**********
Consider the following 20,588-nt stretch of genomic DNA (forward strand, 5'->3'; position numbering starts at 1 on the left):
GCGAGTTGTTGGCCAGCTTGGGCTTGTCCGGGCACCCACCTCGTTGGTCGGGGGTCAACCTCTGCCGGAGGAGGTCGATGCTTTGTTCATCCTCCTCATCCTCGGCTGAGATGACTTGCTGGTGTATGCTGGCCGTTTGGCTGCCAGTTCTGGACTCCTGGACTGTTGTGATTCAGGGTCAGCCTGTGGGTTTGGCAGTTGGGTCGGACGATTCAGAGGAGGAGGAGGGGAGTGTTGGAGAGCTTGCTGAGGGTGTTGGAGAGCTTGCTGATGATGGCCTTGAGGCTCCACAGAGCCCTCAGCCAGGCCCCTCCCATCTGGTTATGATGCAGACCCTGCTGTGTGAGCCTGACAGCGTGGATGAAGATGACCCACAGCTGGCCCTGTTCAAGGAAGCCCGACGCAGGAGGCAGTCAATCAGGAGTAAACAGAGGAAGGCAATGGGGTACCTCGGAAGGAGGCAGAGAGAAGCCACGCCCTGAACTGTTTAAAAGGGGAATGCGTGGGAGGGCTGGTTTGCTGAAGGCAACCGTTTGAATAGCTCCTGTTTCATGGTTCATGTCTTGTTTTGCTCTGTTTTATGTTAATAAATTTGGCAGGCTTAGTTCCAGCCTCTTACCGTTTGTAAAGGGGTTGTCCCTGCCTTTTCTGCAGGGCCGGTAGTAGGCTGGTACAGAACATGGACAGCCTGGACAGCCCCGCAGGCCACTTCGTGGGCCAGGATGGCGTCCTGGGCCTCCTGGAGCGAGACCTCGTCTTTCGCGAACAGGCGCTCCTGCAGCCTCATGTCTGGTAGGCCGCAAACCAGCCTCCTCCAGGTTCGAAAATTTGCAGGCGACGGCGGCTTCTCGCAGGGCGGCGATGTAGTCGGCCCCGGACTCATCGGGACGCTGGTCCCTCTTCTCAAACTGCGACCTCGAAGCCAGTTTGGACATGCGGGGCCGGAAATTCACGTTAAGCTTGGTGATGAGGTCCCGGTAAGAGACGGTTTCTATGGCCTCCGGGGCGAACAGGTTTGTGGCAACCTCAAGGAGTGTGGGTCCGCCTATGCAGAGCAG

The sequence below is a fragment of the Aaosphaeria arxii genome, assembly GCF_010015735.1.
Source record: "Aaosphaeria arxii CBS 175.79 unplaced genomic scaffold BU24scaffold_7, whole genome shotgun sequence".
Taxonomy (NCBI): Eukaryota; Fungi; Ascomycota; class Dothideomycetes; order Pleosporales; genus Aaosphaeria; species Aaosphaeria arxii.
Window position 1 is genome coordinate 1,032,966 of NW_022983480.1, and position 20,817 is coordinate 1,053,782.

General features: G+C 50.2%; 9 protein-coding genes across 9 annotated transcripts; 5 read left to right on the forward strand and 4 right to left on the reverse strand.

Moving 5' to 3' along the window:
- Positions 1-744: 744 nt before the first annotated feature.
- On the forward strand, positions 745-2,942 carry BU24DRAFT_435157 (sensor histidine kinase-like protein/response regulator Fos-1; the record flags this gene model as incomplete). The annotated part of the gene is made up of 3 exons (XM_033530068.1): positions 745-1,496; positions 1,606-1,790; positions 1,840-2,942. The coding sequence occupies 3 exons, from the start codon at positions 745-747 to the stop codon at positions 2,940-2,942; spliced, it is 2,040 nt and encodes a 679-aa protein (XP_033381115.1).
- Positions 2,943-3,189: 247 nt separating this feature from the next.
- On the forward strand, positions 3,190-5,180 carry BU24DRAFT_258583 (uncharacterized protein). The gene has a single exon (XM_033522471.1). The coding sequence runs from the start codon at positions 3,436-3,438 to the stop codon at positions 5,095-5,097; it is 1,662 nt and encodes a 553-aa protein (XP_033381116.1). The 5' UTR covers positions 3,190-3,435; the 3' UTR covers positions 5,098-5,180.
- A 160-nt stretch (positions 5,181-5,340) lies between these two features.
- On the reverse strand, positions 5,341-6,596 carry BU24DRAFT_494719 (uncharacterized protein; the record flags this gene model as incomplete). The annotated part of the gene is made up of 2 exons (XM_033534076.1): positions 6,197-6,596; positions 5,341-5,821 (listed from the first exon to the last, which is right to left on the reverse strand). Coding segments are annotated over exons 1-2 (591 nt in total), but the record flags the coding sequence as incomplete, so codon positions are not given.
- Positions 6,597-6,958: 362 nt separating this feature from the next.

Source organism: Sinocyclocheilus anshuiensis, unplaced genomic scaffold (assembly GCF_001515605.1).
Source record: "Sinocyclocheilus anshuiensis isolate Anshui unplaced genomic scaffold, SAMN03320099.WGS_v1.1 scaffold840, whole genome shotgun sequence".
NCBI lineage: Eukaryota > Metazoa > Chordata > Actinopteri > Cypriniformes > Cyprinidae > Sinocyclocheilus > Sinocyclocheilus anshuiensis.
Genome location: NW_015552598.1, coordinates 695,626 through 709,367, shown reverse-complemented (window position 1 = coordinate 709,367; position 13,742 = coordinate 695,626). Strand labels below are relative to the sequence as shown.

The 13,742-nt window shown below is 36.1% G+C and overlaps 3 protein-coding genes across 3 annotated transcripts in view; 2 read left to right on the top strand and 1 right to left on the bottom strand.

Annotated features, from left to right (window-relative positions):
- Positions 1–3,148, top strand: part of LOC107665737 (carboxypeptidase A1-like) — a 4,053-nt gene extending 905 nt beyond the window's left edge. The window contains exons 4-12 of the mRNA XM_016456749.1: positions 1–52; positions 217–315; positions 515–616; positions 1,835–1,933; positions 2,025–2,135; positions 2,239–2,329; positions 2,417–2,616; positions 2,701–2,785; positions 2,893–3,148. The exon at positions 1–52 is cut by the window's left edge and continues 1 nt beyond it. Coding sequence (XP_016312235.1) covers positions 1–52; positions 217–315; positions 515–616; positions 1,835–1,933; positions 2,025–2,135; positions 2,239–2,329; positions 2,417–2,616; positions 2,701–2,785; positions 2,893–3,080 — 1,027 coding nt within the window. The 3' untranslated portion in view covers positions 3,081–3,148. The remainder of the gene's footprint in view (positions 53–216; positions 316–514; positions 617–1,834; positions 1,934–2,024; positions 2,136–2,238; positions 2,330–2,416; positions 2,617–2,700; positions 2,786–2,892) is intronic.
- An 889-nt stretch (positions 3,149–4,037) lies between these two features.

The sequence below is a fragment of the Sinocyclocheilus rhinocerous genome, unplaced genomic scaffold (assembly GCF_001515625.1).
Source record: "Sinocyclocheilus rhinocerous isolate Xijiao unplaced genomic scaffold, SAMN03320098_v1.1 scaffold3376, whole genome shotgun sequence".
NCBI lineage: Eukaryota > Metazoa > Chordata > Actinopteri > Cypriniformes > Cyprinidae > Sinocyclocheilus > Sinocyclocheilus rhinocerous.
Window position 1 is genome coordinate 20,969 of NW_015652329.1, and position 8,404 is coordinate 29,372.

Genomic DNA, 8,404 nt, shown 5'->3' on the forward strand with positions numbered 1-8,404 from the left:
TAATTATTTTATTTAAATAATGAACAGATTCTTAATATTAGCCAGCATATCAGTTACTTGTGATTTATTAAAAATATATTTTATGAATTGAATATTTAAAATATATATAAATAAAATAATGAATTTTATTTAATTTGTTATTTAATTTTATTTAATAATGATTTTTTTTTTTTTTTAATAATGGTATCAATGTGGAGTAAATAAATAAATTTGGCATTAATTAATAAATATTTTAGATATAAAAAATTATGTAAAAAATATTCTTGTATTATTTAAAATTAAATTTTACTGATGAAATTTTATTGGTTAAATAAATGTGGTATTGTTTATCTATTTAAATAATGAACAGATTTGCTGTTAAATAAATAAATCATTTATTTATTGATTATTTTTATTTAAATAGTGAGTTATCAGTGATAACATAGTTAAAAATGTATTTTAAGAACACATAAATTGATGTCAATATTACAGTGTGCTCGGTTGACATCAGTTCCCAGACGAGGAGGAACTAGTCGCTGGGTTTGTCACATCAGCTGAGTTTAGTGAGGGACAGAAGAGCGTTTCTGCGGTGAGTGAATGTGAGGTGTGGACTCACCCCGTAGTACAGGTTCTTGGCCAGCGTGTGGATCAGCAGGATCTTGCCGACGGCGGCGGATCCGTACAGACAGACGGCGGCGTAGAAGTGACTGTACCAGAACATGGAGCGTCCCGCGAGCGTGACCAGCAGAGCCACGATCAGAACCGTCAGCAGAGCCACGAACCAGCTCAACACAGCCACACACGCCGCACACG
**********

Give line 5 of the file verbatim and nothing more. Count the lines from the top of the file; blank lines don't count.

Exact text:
Taxonomy (NCBI): Eukaryota; Fungi; Ascomycota; class Dothideomycetes; order Pleosporales; genus Aaosphaeria; species Aaosphaeria arxii.